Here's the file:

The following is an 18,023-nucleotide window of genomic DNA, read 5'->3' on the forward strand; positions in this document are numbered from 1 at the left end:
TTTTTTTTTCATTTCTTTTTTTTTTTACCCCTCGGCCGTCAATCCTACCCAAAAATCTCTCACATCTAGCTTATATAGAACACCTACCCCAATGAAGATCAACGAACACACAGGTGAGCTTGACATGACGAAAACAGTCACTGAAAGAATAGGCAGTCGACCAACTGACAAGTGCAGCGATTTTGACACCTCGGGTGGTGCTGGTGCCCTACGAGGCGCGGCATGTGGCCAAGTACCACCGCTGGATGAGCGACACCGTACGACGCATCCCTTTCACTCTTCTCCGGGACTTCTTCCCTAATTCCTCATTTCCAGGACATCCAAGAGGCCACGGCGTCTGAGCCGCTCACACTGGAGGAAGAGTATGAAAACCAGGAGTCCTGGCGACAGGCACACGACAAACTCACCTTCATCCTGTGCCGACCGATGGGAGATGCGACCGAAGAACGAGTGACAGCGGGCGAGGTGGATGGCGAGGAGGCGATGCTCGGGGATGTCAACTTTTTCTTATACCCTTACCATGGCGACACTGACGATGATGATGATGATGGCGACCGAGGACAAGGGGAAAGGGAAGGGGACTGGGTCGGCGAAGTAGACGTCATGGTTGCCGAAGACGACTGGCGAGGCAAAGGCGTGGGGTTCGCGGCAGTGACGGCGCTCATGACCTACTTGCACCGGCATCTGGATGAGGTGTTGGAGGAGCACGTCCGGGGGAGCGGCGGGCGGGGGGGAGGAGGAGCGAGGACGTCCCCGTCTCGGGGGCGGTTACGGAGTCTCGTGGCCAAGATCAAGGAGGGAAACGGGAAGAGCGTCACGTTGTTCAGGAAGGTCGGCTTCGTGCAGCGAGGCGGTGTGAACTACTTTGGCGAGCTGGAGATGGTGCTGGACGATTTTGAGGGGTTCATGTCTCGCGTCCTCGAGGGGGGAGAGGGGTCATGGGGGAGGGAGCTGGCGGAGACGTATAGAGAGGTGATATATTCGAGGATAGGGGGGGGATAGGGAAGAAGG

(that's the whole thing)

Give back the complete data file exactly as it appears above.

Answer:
The following is an 18,023-nucleotide window of genomic DNA, read 5'->3' on the forward strand; positions in this document are numbered from 1 at the left end:
TTTTTTTTTCATTTCTTTTTTTTTTTACCCCTCGGCCGTCAATCCTACCCAAAAATCTCTCACATCTAGCTTATATAGAACACCTACCCCAATGAAGATCAACGAACACACAGGTGAGCTTGACATGACGAAAACAGTCACTGAAAGAATAGGCAGTCGACCAACTGACAAGTGCAGCGATTTTGACACCTCGGGTGGTGCTGGTGCCCTACGAGGCGCGGCATGTGGCCAAGTACCACCGCTGGATGAGCGACACCGTACGACGCATCCCTTTCACTCTTCTCCGGGACTTCTTCCCTAATTCCTCATTTCCAGGACATCCAAGAGGCCACGGCGTCTGAGCCGCTCACACTGGAGGAAGAGTATGAAAACCAGGAGTCCTGGCGACAGGCACACGACAAACTCACCTTCATCCTGTGCCGACCGATGGGAGATGCGACCGAAGAACGAGTGACAGCGGGCGAGGTGGATGGCGAGGAGGCGATGCTCGGGGATGTCAACTTTTTCTTATACCCTTACCATGGCGACACTGACGATGATGATGATGATGGCGACCGAGGACAAGGGGAAAGGGAAGGGGACTGGGTCGGCGAAGTAGACGTCATGGTTGCCGAAGACGACTGGCGAGGCAAAGGCGTGGGGTTCGCGGCAGTGACGGCGCTCATGACCTACTTGCACCGGCATCTGGATGAGGTGTTGGAGGAGCACGTCCGGGGGAGCGGCGGGCGGGGGGGAGGAGGAGCGAGGACGTCCCCGTCTCGGGGGCGGTTACGGAGTCTCGTGGCCAAGATCAAGGAGGGAAACGGGAAGAGCGTCACGTTGTTCAGGAAGGTCGGCTTCGTGCAGCGAGGCGGTGTGAACTACTTTGGCGAGCTGGAGATGGTGCTGGACGATTTTGAGGGGTTCATGTCTCGCGTCCTCGAGGGGGGAGAGGGGTCATGGGGGAGGGAGCTGGCGGAGACGTATAGAGAGGTGATATATTCGAGGATAGGGGGGGGATAGGGAAGAAGG